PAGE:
Neil Seeman, founder, Chair and CEO of global trend-tracking and predictive analytics firm RIWI Corp., is joining the Investigative Journalism Bureau as a senior academic advisor.
Neil was recently named a Senior Fellow at the Dalla Lana School of Public Health’s Institute of Health Policy, Management and Evaluation (IHPME).
In this senior academic advisor role with the IJB, Seeman will be working with students, academics and journalists on IJB research projects, delving into a wide range of public interest issues. He will also bring his deep knowledge of global data collection and analysis to IJB’s unique collaborative model which brings together journalists, academics and data innovators with a shared goal of publishing high-impact public health research.
Seeman and his colleagues at RIWI recently conducted a survey of 6,000 post-secondary students across North America in collaboration with the IJB, capturing the thoughts of “quiet voices” who do not typically respond to surveys or post their opinions online. The findings featured prominently in Generation Distress, the IJB’s inaugural series which investigated North America’s burgeoning youth mental health crisis. The series was recently nominated for the Canadian Journalism Foundation’s Jackman Award for Excellence in Journalism.
“The Investigative Journalism Bureau at the Dalla Lana School of Public Health combines the very best of impact-driven global public health and investigative journalism to find untold stories, to work with a sense of urgency, collaboration and curiosity and to focus on what is real to help save lives and livelihoods across the world,” Seeman said. “I look forward to learning more from the super-creative minds whose early work in de-stigmatizing mental illness has given agency to people and families suffering from mental illness. By shedding stigma, we can seek to build a more inclusive, healthy society.”
RIWI’s survey tracked youth mental health outcomes before and during the pandemic in 2020 and found, among other things, nearly 30 per cent of students said they had considered self-harm and suicide due to mental health struggles. This was the first and most comprehensive study collecting data on self-reported post-secondary student mental health before and during the pandemic.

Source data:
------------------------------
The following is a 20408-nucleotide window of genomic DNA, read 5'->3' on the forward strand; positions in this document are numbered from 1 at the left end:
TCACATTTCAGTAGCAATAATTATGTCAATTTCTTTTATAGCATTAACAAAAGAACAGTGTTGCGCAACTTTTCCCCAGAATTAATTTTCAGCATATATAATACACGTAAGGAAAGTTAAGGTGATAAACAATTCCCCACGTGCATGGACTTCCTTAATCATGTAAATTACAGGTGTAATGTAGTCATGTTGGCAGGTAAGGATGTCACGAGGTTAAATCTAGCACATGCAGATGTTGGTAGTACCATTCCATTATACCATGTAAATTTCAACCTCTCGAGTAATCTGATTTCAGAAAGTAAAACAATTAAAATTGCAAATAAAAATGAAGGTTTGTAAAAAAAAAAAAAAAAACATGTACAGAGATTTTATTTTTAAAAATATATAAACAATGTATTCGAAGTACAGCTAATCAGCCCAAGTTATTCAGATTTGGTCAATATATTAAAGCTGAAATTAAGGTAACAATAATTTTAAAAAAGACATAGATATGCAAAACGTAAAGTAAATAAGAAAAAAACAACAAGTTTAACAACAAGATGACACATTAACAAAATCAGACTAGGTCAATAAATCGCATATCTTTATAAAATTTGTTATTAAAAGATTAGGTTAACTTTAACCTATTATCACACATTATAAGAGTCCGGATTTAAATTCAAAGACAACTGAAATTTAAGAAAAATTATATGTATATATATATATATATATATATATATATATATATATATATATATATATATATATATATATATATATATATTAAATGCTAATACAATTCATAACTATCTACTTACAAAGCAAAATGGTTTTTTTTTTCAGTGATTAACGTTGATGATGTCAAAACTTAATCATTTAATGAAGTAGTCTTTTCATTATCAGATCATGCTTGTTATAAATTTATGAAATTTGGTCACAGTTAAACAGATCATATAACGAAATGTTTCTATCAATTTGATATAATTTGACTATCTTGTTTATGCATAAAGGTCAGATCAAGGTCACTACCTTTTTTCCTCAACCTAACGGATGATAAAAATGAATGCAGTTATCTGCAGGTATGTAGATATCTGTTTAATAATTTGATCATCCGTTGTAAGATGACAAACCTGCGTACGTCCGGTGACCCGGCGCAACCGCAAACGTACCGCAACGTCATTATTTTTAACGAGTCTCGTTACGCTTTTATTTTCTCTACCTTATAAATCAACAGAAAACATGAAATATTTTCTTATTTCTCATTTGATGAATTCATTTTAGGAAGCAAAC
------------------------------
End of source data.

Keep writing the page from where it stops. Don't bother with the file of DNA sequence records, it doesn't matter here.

“We are blessed to have someone of Neil’s stature advising our team, including student researchers and journalists who are key contributors to our projects,” said IJB founder and director Robert Cribb. “He has already made remarkable contributions to our early work on youth mental health. We can’t wait to explore ways in which his experience and insights can help inform our journalism and ground our work in research excellence.”
Seeman is the author or co-author of hundreds of articles in global major media publications, more than 25 peer-reviewed journal papers, as well as several books and monographs.
“I am delighted to welcome Neil to the Investigative Journalism Bureau,” said Prof. Adalsteinn (Steini) Brown, Dean of DLSPH. “Neil’s innovative application of big data tools to digital spaces has helped governments, companies and academic researchers to better understand human behaviour. I am confident Neil will make a significant contribution to public health journalism.”
RIWI was recently ranked as one of Americas’ 500 Fastest Growing Companies by the Financial Times.
”The IJB is a key part of deploying journalism disciplines to shape a public agenda for better health –– by raising the visibility of those forces that shape our quality of life, but that many people don’t see,” says Robert Steiner, director of the Dalla Lana Fellowship in Global Journalism and assistant professor at the IHPME.
“Neil has been at this kind of work for years with RIWI and has helped us develop the approach we now take. Having him as a key part of the team will really help us advance our leadership in this new realm of impact.”